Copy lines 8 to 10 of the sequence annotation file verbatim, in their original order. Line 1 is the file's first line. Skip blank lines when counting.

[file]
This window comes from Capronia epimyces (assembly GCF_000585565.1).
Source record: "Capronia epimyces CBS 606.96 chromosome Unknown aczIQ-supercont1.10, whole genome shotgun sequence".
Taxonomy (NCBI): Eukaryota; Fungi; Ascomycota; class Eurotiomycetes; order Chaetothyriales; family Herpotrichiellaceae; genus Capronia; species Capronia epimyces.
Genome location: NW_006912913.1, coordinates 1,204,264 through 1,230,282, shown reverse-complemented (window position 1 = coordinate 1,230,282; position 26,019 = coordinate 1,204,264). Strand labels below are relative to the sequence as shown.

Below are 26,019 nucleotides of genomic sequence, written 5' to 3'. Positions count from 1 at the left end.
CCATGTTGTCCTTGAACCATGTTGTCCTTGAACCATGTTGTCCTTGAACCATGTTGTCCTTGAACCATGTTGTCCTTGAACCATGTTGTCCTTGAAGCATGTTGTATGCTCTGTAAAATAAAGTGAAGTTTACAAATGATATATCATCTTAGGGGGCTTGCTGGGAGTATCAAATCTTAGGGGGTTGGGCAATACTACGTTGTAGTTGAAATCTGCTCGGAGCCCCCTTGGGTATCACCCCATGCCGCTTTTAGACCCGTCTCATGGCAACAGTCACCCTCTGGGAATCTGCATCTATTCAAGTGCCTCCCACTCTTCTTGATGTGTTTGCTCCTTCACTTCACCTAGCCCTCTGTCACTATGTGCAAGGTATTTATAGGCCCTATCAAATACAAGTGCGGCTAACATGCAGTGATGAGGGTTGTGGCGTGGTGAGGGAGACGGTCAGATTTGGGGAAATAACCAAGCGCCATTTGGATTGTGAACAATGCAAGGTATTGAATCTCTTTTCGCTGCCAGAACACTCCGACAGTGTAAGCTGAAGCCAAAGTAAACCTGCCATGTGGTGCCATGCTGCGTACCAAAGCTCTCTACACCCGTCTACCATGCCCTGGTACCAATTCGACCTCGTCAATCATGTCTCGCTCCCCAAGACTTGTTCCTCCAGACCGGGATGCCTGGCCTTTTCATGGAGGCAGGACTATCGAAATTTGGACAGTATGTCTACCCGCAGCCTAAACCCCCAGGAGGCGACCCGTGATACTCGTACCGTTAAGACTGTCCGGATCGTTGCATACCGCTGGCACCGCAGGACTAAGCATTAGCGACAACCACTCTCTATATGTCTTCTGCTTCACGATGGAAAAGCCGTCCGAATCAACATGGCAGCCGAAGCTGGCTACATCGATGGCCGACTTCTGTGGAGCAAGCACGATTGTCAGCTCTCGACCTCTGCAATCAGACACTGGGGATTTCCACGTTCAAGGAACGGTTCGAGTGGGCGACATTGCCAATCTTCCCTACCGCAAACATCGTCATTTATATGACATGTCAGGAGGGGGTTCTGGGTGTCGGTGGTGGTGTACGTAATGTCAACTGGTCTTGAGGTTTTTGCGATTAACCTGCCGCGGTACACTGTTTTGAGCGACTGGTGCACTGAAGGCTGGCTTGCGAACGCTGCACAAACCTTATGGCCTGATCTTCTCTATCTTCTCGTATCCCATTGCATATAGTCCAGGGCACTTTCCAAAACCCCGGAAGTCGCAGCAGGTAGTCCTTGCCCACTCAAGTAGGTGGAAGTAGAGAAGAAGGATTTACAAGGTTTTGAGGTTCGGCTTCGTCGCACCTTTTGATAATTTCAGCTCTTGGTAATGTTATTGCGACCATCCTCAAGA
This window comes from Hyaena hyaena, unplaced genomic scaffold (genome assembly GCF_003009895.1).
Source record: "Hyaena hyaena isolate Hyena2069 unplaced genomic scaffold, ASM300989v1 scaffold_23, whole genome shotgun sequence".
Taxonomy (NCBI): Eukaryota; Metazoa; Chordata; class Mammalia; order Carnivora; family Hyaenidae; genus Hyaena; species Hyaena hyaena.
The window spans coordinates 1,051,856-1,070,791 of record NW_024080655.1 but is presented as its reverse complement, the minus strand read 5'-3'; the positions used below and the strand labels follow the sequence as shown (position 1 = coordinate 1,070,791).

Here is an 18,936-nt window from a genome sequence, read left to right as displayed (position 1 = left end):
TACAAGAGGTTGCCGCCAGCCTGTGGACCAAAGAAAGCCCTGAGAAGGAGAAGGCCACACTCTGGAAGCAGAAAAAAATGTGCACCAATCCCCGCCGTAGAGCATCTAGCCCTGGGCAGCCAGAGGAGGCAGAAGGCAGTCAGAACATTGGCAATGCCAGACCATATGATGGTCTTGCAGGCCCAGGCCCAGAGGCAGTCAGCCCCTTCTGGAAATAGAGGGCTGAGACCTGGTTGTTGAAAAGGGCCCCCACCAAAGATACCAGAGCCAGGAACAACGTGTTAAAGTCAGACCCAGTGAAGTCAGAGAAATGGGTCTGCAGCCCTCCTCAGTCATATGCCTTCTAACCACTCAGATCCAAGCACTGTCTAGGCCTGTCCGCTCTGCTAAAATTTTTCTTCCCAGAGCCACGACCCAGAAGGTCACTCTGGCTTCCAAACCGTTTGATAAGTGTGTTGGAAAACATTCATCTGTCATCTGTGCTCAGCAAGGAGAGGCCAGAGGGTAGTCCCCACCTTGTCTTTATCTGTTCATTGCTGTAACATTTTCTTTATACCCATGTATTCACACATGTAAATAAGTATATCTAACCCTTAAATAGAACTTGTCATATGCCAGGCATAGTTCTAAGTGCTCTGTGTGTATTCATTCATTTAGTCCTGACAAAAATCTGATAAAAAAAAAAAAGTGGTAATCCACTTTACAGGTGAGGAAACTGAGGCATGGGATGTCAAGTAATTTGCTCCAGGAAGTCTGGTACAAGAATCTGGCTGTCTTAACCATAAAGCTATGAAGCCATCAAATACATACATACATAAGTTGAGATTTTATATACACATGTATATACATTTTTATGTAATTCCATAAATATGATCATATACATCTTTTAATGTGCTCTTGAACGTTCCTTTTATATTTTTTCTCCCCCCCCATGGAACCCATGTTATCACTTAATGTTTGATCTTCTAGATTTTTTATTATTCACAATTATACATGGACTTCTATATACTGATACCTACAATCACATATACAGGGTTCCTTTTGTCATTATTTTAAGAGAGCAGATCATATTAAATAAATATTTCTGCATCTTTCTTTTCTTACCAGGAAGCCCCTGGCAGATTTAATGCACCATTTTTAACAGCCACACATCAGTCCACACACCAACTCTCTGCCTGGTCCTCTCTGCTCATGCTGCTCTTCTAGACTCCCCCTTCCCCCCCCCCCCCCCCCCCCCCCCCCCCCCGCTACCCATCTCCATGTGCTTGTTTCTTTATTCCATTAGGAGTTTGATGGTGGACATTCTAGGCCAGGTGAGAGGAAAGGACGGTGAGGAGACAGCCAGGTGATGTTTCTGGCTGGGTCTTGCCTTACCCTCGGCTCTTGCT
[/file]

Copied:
Source record: "Hyaena hyaena isolate Hyena2069 unplaced genomic scaffold, ASM300989v1 scaffold_23, whole genome shotgun sequence".
Taxonomy (NCBI): Eukaryota; Metazoa; Chordata; class Mammalia; order Carnivora; family Hyaenidae; genus Hyaena; species Hyaena hyaena.
The window spans coordinates 1,051,856-1,070,791 of record NW_024080655.1 but is presented as its reverse complement, the minus strand read 5'-3'; the positions used below and the strand labels follow the sequence as shown (position 1 = coordinate 1,070,791).